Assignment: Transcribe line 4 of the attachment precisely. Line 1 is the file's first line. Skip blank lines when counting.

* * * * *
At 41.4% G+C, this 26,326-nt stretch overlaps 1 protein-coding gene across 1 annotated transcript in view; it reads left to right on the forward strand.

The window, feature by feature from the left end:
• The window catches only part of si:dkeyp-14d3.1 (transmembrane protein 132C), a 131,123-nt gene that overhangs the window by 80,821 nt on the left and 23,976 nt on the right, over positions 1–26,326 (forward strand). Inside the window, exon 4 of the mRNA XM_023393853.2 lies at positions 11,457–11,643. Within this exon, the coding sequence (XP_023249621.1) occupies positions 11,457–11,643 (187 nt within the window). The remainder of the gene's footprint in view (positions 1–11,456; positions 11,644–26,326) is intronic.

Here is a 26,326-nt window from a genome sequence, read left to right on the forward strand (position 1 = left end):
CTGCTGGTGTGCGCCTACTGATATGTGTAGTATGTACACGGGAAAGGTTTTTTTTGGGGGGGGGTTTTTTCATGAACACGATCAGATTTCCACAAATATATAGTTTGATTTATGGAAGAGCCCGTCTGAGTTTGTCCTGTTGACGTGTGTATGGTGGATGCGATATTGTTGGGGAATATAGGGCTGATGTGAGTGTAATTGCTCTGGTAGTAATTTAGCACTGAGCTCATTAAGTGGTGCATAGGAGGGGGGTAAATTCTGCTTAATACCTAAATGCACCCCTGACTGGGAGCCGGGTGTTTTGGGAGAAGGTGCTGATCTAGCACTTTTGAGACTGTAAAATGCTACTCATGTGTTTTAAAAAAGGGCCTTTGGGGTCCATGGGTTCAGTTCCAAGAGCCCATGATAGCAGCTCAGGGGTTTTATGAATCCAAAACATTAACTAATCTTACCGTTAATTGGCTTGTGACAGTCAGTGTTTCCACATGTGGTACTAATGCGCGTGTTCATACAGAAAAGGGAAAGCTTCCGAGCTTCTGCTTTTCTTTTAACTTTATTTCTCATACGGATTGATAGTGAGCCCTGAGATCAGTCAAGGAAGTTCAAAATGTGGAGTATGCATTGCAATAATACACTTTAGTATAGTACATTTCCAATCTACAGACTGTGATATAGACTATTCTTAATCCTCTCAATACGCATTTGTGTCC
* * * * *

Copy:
Here is a 26,326-nt window from a genome sequence, read left to right on the forward strand (position 1 = left end):